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Criminology and Criminal Justice Research: Organization - Government-sponsored Research

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The interest in understanding the causes and consequences of crime can be traced back to the U.S. presidential campaign of 1964 and the consequential passage of the 1968 Omnibus Crime Control and Safe Streets Act (Pub L. No. 90–351, 82 Stat. 197). Since that time, the focus on crime-related issues has emerged as an important matter for the federal government. As a result of the elevated importance of crime and its consequences, monetary allocations for researching and understanding this phenomenon have been elevated dramatically.

The organization of criminological and criminal justice research can best be described at four levels: international, federal, state, and local. International efforts have consisted of coordinated efforts by countries with an interest in understanding and preventing problems associated with crime both within and across country boundaries. For example, the United Nations has funded a number of criminological studies focusing on transnational and transatlantic crime, terrorism, espionage, and white collar offenses. In addition, the federal governments of many European countries, as well as Australia and New Zealand, have funded a number of longitudinal studies that have attempted to unravel the complexities associated with criminal behavior over an individual's life span.

In the United States, participation in criminological research has been most extensive at the federal level. The largest funding agencies within the federal government have been the National Institute of Justice, Bureau of Justice Assistance, Bureau of Justice Statistics, Office of Juvenile Justice and Delinquency Prevention, the National Institutes of Health and Mental Health, the National Science Foundation (and the National Consortium on Violence Research), the Federal Justice Research Program, and the Department of Housing and Urban Development.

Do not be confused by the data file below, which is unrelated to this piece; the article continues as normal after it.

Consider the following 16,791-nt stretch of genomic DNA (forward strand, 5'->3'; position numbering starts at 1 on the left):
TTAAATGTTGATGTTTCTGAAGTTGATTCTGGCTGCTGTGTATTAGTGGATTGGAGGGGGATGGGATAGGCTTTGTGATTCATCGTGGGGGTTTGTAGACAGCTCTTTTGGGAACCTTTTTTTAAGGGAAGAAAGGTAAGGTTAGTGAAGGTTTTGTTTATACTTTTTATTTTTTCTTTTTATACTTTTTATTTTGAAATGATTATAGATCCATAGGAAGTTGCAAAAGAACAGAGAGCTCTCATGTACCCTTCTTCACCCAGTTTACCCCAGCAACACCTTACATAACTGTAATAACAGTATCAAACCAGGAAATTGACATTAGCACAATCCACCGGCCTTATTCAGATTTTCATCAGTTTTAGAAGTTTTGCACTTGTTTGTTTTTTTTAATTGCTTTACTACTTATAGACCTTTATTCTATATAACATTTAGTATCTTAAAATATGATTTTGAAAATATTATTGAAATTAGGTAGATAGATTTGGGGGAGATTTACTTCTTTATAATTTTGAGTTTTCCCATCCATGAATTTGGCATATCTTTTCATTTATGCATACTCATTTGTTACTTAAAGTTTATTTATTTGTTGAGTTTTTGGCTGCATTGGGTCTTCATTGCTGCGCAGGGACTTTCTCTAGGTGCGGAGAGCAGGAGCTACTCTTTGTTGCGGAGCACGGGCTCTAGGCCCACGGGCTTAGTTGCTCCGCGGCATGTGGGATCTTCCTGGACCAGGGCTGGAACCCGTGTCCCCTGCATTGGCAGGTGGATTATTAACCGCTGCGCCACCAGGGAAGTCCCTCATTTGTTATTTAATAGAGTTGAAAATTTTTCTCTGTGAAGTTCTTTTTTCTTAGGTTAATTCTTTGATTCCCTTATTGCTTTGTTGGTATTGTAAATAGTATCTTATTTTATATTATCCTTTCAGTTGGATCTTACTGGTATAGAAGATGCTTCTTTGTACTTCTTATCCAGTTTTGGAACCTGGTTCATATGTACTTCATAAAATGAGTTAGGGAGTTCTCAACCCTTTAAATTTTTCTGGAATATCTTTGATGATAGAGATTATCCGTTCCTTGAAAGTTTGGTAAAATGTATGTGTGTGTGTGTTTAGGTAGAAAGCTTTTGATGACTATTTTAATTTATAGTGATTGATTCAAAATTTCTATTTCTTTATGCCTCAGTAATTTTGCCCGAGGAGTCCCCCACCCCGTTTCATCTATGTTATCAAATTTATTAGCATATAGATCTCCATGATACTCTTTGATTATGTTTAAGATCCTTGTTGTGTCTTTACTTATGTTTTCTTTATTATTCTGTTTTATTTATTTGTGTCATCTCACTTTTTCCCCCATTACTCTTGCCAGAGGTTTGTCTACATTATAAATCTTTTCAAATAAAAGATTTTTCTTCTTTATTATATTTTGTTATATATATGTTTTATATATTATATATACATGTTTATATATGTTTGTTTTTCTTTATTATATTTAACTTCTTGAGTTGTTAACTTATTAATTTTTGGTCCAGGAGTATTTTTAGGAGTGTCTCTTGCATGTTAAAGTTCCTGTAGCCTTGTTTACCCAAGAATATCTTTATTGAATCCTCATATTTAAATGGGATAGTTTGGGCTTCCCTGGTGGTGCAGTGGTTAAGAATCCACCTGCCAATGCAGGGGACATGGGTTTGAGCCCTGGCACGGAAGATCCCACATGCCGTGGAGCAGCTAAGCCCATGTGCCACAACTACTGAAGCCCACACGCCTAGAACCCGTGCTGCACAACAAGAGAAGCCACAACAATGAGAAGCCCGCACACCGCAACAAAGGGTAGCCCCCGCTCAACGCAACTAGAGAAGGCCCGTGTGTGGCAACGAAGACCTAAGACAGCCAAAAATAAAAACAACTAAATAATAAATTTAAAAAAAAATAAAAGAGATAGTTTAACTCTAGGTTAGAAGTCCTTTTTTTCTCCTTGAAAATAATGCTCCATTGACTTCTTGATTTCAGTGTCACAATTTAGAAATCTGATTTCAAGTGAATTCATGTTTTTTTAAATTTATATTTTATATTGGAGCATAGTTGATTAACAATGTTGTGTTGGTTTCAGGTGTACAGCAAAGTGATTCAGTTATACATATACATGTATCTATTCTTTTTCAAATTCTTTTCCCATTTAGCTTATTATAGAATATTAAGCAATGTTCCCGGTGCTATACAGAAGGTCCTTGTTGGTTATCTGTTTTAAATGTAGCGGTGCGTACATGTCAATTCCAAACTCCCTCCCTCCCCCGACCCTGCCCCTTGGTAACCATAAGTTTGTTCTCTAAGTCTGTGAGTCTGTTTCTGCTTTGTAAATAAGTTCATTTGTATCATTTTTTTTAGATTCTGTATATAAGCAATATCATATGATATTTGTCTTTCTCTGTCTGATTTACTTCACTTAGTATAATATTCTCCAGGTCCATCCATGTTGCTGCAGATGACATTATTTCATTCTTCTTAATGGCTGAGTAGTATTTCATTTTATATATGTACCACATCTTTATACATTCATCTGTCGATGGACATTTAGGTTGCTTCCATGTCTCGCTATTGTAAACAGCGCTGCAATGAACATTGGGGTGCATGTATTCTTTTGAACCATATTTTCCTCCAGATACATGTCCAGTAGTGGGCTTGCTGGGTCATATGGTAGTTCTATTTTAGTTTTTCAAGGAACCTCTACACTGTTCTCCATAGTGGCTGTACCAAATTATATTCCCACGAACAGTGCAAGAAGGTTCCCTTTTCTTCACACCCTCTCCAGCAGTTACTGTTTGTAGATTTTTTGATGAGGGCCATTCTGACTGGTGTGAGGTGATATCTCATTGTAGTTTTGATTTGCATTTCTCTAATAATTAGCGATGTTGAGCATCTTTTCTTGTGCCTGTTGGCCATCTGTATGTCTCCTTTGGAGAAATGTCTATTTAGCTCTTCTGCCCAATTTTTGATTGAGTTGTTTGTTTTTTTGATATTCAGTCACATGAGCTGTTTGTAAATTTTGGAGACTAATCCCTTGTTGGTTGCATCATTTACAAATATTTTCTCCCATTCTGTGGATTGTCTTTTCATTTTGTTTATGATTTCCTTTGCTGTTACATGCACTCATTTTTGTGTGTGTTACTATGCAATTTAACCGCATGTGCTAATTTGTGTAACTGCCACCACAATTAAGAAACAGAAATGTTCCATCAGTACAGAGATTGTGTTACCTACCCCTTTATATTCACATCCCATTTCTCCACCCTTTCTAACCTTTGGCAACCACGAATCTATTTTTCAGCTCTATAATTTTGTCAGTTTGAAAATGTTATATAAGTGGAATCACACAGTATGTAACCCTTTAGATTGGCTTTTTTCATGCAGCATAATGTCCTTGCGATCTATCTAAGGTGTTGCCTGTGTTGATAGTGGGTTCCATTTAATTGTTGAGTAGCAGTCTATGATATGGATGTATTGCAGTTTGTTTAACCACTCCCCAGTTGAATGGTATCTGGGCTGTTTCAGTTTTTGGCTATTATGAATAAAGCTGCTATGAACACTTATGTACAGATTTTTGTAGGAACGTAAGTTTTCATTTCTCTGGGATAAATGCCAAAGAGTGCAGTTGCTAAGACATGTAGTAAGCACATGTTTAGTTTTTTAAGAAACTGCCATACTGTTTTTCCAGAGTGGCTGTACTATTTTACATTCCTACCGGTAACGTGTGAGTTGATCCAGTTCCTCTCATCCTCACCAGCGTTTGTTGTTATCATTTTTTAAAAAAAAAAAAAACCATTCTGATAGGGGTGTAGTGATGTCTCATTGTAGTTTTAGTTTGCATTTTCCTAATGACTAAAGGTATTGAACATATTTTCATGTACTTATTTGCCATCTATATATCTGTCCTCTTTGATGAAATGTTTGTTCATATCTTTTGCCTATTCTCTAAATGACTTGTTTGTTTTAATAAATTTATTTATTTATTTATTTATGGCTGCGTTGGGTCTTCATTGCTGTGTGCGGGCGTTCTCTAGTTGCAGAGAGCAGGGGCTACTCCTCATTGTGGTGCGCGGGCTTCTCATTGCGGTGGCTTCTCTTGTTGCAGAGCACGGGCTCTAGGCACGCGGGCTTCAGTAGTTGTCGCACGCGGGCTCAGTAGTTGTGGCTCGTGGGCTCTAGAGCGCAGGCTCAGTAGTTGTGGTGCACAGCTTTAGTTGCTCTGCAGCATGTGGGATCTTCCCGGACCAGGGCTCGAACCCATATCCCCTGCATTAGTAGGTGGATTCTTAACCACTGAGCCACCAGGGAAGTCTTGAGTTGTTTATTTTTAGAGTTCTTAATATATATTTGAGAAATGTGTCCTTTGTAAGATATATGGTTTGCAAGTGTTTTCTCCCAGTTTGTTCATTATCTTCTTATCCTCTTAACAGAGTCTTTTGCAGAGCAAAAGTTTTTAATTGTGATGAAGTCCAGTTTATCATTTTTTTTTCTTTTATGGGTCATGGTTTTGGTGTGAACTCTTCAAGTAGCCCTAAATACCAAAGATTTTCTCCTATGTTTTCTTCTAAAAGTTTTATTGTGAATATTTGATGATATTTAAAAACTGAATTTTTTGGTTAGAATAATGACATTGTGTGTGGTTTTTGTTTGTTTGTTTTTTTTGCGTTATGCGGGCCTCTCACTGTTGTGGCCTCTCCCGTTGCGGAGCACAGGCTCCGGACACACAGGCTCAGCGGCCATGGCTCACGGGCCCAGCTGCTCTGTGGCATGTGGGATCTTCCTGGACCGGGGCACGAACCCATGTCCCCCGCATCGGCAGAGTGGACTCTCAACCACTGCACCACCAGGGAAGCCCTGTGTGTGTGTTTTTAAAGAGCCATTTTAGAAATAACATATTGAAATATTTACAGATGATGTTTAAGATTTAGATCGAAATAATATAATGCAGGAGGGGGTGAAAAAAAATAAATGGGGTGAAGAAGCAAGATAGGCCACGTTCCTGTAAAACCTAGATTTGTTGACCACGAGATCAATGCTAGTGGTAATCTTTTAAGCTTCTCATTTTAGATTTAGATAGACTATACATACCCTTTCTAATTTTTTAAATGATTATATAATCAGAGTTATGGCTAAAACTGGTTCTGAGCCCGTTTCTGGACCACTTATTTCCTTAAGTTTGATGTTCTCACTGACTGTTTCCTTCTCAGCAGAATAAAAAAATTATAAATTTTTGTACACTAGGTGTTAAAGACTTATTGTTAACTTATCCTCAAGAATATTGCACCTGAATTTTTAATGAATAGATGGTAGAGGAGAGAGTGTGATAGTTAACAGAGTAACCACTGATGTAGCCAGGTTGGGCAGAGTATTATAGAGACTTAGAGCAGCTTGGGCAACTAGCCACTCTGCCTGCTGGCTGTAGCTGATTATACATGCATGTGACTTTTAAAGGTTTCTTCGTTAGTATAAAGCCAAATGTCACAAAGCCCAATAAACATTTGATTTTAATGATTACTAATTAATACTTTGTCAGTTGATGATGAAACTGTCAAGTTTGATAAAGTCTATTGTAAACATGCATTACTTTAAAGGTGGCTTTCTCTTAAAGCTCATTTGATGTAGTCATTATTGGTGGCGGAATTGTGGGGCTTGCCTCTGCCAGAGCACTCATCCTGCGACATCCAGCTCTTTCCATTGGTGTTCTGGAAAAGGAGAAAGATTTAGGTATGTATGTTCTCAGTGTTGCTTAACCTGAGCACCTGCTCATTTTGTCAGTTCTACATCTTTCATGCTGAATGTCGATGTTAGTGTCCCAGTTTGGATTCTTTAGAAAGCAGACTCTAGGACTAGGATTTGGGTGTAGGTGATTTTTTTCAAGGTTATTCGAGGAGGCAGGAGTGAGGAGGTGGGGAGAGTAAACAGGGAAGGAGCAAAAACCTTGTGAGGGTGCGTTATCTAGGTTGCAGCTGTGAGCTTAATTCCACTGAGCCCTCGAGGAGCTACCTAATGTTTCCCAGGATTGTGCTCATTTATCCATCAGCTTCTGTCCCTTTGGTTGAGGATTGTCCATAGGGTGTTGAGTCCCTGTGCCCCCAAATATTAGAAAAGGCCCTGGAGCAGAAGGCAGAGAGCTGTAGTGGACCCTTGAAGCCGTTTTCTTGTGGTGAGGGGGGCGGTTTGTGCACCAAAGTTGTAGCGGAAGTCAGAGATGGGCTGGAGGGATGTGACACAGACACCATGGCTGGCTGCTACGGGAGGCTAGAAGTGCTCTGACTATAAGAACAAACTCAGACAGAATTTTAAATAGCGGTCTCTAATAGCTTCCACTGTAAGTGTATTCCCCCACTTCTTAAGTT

Since 1980 funding at the state level has increased. For example, state planning agencies, state commissions on crime and delinquency, and state analysis centers (SACs) have proliferated across the United States. These agencies perform a number of functions, including statewide research activities, program development, and program evaluation. State-level police and correctional departments plan, support, conduct, and encourage the study of criminal justice issues, particularly as they relate to resources within the system. At the local level, planning agencies and police departments plan and carry out research activities. With the advent of geographic information systems (GIS), a mapping system designed to pinpoint the location of crimes, these agencies are now better equipped to understand the nature of the local crime problem(s), and develop strategies aimed at curbing the problem. An additional advancement in aiding state and local agencies inform the public on matters of crime is the Internet. The Internet allows researchers and citizens to access and review the collected information on criminal justice issues. In fact, some agencies like the Philadelphia Police Department allow users to explore the nature and distribution of homicides throughout the city. Many other big-city police departments such as Baltimore, Phoenix, New York City, Charlotte, and Edmonton, Canada, have followed suit. Although state and local agencies have developed research capabilities that far surpass what was available to them in the 1960s and 1970s, it is the federal government that possesses the resources to conduct and sponsor large-scale studies.

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